An infant is born with a large degree of predetermined temperment and personality. We as parents mold, refine and shape the rough protoplasm of our children’s genetic predispositions. In addition, we influence the outcome of our children’s overall construct with our own personality tendencies and styles.
Recently a self-aware, mature and accomplished mother questioned her own ability to set limits with her third and final child. She openly admitted difficulty in defining boundaries as she battled the notion that he was her last “baby”.
I reassured her that she could overcome this experience by validating her sense of loss while balancing it against her responsibilty of objectively parenting her soon to be kindergartener.
As part of his visit, I requested a urine sample. He was not able to “provide” such a sample prior to me entering the room. His mother repeatedly inquired into his ability to “pee into a cup” however he consistently replied with a polite “no thank you.”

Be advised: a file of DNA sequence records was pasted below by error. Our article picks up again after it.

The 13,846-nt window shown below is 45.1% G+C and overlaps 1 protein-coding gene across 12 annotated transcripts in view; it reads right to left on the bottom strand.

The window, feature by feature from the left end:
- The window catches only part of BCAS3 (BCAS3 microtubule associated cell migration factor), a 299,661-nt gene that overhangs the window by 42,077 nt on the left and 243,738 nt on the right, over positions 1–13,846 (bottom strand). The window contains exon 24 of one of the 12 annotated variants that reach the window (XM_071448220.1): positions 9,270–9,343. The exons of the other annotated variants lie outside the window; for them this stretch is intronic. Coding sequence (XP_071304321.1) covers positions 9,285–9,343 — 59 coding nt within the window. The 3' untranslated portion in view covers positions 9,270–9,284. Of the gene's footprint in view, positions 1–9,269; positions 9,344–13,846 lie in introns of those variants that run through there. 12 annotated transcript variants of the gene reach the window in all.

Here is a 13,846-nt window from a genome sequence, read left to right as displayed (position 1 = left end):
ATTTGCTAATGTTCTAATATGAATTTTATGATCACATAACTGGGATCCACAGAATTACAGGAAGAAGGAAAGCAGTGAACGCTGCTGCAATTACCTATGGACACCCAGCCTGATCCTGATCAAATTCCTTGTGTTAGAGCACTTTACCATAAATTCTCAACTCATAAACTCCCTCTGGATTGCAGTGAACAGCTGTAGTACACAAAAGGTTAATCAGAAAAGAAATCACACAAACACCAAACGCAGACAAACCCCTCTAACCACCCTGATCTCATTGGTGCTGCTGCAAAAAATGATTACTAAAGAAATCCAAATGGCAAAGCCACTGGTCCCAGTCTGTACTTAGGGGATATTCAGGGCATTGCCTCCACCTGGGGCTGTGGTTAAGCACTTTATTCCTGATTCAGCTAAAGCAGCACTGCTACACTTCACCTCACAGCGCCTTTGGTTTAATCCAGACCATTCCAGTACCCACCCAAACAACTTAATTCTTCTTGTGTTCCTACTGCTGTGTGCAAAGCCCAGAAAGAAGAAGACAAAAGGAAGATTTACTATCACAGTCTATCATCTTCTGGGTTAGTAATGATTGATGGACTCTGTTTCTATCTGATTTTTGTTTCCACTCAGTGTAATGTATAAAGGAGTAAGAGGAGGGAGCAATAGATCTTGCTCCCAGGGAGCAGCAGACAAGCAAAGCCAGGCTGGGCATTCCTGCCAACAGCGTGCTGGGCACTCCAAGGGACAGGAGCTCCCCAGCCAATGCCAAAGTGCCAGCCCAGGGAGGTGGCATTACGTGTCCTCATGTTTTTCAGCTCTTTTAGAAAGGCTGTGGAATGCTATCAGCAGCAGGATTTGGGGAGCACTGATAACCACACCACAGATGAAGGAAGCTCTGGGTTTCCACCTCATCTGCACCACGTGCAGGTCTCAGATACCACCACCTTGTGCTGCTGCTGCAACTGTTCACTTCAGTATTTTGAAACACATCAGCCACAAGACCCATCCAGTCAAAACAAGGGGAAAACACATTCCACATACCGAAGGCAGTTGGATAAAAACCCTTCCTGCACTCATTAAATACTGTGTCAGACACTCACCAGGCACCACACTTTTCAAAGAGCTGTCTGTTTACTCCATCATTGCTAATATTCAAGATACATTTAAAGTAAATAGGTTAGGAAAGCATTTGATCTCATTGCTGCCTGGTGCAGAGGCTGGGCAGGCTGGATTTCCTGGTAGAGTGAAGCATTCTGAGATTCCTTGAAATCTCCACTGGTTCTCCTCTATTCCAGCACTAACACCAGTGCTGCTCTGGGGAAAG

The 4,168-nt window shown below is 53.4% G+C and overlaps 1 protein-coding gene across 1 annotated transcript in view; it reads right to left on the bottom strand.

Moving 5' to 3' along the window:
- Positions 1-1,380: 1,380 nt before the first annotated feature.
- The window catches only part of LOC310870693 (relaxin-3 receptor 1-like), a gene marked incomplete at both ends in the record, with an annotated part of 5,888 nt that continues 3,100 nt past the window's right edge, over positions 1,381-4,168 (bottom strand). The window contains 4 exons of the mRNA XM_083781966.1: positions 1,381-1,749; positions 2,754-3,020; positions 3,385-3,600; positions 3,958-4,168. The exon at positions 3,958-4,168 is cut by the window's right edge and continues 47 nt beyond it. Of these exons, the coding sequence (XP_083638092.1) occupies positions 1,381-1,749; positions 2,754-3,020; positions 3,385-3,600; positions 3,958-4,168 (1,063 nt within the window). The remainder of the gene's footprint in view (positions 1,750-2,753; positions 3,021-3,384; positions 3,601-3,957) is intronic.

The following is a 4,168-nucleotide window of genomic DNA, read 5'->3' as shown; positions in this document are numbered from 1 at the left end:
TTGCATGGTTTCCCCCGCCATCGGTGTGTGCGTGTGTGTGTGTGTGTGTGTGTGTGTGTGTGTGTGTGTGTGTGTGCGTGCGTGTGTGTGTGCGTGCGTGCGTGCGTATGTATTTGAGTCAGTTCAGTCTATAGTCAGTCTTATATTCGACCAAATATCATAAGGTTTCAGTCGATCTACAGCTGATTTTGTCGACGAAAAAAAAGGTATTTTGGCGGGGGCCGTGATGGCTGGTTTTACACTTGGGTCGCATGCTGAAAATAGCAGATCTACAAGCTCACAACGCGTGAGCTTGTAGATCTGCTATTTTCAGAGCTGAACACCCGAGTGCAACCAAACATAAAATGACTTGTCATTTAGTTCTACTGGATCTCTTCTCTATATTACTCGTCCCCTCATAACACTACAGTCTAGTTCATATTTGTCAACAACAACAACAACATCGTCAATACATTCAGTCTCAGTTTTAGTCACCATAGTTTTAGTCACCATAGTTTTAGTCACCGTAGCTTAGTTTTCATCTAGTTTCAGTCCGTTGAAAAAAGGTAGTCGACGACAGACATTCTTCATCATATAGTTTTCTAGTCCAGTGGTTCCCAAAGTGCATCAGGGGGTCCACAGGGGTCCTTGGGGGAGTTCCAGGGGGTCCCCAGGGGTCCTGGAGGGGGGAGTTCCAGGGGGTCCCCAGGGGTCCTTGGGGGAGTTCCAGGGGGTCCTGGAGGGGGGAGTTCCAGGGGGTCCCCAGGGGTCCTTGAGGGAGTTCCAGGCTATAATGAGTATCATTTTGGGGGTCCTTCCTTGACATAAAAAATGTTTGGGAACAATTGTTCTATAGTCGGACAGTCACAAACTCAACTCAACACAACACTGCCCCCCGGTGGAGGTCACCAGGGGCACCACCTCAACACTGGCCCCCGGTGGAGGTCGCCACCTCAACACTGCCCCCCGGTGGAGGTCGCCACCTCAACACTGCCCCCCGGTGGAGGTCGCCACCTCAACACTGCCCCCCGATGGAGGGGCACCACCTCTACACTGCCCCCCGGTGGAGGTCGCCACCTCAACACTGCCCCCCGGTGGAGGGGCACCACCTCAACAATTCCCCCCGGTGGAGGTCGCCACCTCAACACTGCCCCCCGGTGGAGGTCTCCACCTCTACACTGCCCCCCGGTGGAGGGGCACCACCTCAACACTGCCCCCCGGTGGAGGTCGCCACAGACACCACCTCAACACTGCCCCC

As his mother prepared to leave the office, she needed to use the washroom. Unprompted, the 5 year-old presented the specimen cup to his mother and asked her to provide his urine sample. His mother erupted in laughter. She looked at one of my staff members and said, “I have done everything possible for this child and now he thinks I should provide his urine sample.” Expectations start very young. It’s up to each parent to determine when they draw the line in the sand.
I love our humanity,